Cute dog looking at camera with a white background

If your dog has suffered a sudden trauma or is experiencing any life-threatening symptoms, please call us immediately at: (760) 456-9556

What To Do In Case Of A Dog Emergency

There are times when you are certain that your dog has an emergency (i.e. hit by a car), and there are times when you are very concerned but not convinced that it is an emergency requiring immediate care. When possible, call us so we know you are coming and can prepare for your arrival by having a doctor and necessary medical equipment in place and ready to provide care. We will also know to watch out for you and can provide assistance when you arrive. Although we can typically address most emergencies, there are certain situations where going directly to a 24-hour emergency facility would be a better option for your pet - such as when it is after hours. A phone call will help us direct you for the best possible outcome. After hours, take your dog to California Veterinary Specialists (Carlsbad), Veterinary Specialty Hospital (Sorrento Valley or San Marcos), or Veterinary Emergency Group. 

Do your best to remain calm and, when possible, have a friend drive you to the hospital. Emergencies are very stressful, and it is important that you do your best to stay calm. Speaking with a soft, quiet tone of voice to your dog while on the way to the hospital will also help to soothe your dog and keep him from panicking.

Some types of situations may concern you but may not have you convinced your dog needs immediate care. In these cases, it is still best to err on the side of caution. Please call our office, and we can help you determine if your pet should be seen. Do keep in mind that our pets are able to mask symptoms, and it may be difficult to determine the seriousness of the illness. We are here for you and will take care of your dog in the best way possible.

German Shepard puppy with a red collar, laying down

Dog Emergencies That Require Immediate Veterinary Attention

We have compiled the following list of emergency situations in order to help you decide whether or not your dog requires emergency care:

  • Difficulty Breathing: This may be the most serious of all non-trauma-induced injuries because hypoxia (low oxygen levels) and the events that follow can lead to respiratory arrest and possibly death if not treated quickly. Difficulty breathing is an immediate emergency. It may arise slowly or acutely. Regardless, when you notice any of these symptoms, your dog is in trouble and needs immediate veterinary care. Symptoms include labored breathing (this can be subtle, but it looks like your dog's chest is moving faster and more pronounced while breathing), making alarming noises, or a puffing of the lips; the gums or tongue may appear pale or blue. If you see or suspect these symptoms, seek immediate emergency dog care.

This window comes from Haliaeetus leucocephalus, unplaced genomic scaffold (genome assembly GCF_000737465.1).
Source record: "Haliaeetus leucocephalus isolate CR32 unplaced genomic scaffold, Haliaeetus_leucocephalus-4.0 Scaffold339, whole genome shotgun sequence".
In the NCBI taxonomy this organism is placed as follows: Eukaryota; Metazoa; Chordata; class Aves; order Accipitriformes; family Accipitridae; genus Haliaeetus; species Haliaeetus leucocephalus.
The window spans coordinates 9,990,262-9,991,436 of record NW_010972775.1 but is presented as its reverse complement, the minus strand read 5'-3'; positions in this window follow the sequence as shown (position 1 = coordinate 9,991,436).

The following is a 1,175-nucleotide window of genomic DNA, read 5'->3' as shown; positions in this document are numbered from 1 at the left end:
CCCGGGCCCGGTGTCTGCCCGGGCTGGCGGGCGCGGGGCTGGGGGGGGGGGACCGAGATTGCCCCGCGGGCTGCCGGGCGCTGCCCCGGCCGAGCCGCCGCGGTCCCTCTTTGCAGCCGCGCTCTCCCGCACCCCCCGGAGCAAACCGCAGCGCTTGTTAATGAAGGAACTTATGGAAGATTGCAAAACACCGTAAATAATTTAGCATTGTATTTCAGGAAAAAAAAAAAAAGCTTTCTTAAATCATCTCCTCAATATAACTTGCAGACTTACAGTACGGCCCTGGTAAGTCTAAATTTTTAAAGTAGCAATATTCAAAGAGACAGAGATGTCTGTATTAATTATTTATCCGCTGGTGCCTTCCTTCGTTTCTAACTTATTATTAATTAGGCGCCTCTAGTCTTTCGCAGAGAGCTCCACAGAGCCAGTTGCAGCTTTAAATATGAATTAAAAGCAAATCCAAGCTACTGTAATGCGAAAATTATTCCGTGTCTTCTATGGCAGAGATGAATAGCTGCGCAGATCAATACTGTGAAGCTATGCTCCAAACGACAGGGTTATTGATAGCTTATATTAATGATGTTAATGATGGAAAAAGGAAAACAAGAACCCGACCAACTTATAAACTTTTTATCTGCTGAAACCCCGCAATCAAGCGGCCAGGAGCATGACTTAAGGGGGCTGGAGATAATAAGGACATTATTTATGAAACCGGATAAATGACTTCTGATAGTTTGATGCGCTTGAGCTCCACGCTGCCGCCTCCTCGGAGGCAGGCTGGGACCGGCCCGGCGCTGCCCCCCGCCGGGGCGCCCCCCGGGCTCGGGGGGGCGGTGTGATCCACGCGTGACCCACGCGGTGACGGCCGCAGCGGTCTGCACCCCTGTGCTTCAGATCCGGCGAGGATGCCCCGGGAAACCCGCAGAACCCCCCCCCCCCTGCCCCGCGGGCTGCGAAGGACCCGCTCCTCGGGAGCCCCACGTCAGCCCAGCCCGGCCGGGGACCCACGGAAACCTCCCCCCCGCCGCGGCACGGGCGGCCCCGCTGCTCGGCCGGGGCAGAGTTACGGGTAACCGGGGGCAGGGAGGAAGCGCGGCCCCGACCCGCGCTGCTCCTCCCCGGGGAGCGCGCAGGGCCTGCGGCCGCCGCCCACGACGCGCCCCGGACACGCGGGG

• Restlessness: Simply put, restlessness is when your dog simply cannot get comfortable. Restlessness can be a sign of many urgent or emergency situations. It can include excessive panting, inability to lie down comfortably, abdominal distension, or unsuccessful attempts to vomit. Restlessness can also be a primary sign of GDV.
  • Gastric Dilatation and Volvulus (GDV) or bloat is one of the most urgent, life-threatening situations a dog can face. This is when the stomach expands and flips over on itself. It is generally seen in deep-chested large breed dogs such as German Shepherds, Great Danes, and Standard Poodles. Some dogs will exhibit all of these symptoms, but others may only pant and act restless. It is essential for your dog to receive emergency care if you witness any of these symptoms.

Puppy in a white blanket

  • Seizures: Although a solitary seizure may not be life-threatening, seizures can come in clusters and can become progressive. Seizures have many causes, including ingestion of a toxic substance or medication. If your dog has never had a seizure and is not currently under the care of a veterinarian for a seizure disorder, we recommend seeking immediate medical attention.
  • Collapse or Profound Weakness: These can be symptoms of a major illness like internal bleeding, anaphylactic shock, certain toxins, an endocrine condition, and some types of organ failure. No matter the cause, seek emergency dog clinic care immediately if your dog collapses or seems to be uncharacteristically weak.
  • Major Trauma: It is essential to seek immediate medical attention if you have reason to suspect internal/external bleeding or if your dog has fallen, been struck by a car, or gets into a dogfight. Remember, some dogs hide their injuries as an instinctual defense mechanism, so if something has happened that will cause you to suspect major trauma, seek immediate medical attention.
  • Dog Fight: All dogs should be seen by a veterinarian after a dog fight. The bite wounds or puncture wounds on the outside of a dog are usually just the tip of the iceberg when it comes to the amount of damage the dog may have sustained during the fight. This is especially important when a small dog has been attacked by a larger dog. A puncture wound on the skin may involve severe damage on the inside of the dog's abdomen or lungs, which include a lacerated liver or spleen, which will cause internal bleeding, or a punctured lung which will cause hypoxia, and death if not treated.